The objective of the Chandrayaan-2 mission was to land at the southern-most tip of the moon. The reason why this set the mission apart is multi-fold. For one, the South Pole of the moon remains a largely uncharted territory because of the extreme conditions at this part of the satellite. It witnesses fortnight-long nights, during which it receives no light from the Sun – something that is critical to having space probes remain functional by drawing energy to power its instruments. The southernmost tip of the moon is also ridden with massive craters, the insides of which reportedly host extreme temperatures that go down to as low as minus 274 degrees Fahrenheit (-170 degrees Celsius).
These conditions are believed to be extreme traps for gases and other vital elements that may have been trapped in the extreme corners of the craters. Coupled with the lack of sunlight for prolonged periods, the corners of these craters are believed to have trapped gases that may hold the key to understanding the moon’s past – how it got bombarded with asteroids, what its older constituency may have been, and even route back to its years of origin. Furthermore, these gases are believed to hold key to understanding whether the moon may have ever sustained life on its surface, and also understand whether life can ever be hosted on the moon’s surface.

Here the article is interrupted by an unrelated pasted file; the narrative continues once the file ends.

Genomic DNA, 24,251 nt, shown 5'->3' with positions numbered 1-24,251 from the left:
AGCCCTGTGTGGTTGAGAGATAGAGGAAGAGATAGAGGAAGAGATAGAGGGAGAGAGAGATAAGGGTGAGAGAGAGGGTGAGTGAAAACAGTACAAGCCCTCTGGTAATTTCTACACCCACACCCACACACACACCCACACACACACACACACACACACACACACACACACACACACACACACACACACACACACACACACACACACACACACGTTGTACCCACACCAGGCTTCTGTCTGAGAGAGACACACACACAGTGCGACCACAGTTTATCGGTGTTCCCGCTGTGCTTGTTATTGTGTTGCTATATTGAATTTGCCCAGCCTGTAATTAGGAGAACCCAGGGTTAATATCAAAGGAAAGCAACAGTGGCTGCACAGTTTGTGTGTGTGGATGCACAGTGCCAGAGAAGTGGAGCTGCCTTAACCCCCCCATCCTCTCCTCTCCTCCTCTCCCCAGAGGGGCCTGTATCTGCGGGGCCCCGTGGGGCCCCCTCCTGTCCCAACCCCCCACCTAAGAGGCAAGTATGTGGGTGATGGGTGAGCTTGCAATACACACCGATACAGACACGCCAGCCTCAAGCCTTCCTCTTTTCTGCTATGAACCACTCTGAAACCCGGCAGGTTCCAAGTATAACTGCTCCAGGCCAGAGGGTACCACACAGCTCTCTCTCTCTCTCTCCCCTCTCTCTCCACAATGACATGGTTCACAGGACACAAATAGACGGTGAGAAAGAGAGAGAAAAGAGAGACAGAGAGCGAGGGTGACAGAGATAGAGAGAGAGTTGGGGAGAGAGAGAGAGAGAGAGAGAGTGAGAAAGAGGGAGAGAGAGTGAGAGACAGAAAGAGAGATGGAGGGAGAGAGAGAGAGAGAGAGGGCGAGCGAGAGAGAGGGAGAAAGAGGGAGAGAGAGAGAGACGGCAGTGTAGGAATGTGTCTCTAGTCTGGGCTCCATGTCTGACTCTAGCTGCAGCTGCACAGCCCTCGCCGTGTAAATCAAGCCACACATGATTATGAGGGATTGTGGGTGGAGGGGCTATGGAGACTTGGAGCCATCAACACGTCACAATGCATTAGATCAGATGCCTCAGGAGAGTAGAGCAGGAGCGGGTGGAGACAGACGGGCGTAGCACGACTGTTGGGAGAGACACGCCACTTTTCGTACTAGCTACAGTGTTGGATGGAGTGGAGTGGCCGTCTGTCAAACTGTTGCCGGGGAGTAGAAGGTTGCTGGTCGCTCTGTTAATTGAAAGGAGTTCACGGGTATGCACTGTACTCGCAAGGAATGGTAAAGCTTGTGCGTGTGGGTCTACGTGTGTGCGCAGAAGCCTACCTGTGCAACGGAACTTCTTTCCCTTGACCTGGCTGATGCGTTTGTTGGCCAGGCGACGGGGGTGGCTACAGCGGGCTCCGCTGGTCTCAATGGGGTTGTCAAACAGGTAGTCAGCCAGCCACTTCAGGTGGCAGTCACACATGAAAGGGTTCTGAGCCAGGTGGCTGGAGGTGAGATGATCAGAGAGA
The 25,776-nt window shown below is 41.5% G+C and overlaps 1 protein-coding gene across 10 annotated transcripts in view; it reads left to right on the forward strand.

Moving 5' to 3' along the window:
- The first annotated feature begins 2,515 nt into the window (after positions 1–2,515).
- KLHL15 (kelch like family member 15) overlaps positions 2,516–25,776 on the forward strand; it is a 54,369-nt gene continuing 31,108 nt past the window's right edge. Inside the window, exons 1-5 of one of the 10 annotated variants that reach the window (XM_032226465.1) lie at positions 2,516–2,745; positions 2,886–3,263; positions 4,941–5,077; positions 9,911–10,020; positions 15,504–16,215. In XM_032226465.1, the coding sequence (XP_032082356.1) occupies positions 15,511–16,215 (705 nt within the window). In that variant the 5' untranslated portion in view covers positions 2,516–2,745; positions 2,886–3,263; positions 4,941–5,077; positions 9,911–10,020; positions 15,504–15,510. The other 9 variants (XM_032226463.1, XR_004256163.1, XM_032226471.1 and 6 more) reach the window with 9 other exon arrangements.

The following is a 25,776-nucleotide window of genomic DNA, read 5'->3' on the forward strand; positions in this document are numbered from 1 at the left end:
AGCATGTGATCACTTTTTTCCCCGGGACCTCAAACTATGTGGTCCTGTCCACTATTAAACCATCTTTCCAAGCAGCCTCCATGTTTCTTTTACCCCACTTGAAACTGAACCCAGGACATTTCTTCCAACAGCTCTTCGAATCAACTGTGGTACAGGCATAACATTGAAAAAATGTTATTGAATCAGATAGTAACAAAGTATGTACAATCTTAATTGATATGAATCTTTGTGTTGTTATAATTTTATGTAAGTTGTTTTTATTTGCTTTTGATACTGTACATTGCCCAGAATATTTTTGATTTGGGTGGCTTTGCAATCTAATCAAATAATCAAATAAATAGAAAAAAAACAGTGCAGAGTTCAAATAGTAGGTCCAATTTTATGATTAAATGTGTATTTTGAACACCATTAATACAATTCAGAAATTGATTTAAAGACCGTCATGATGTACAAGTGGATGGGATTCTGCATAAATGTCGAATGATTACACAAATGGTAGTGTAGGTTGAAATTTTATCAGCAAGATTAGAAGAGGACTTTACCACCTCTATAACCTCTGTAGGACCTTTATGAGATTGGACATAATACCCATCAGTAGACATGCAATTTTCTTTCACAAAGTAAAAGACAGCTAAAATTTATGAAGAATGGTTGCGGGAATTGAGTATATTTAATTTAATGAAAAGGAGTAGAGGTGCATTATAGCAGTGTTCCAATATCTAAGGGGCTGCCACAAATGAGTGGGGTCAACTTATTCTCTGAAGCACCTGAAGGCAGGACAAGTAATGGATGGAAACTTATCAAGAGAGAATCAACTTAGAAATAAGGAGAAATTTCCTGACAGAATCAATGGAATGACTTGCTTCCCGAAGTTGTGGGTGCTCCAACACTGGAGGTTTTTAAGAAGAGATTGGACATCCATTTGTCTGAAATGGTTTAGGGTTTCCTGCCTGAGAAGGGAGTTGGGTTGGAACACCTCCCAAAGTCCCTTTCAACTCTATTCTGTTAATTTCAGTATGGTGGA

The reason why Chandrayaan-2 stands out is because of attempting to send back to Earth completely new data sets that could have taken space research forward significantly. Even with the Vikram lander failing to land on the moon’s surface as per plan, Chandrayaan-2 continues to send back to Earth valuable data sets to better understand the behaviours of the lunar surface, and data from the Vikram lander’s failed soft landing will further help both ISRO and other cooperating space agencies around the world rectify errors for such landing manoeuvres in future.
Not taking into account Chandrayaan-2’s fractional cost in comparison to other space missions by other nations, the mission was set apart by its fully indigenous approach, one that has almost been a 100 percent success all through. Given the unknown nature of space, our final frontier, it is a rarity for space missions to go through with 100 percent accuracy and success in terms of its mission objectives. While we did lose the lander to unforeseen circumstances, Chandrayaan-2’s orbital module continues to observe the lunar surface with multiple scientific instruments on-board, and as per ISRO, has enough fuel to continue doing so for seven more years of service.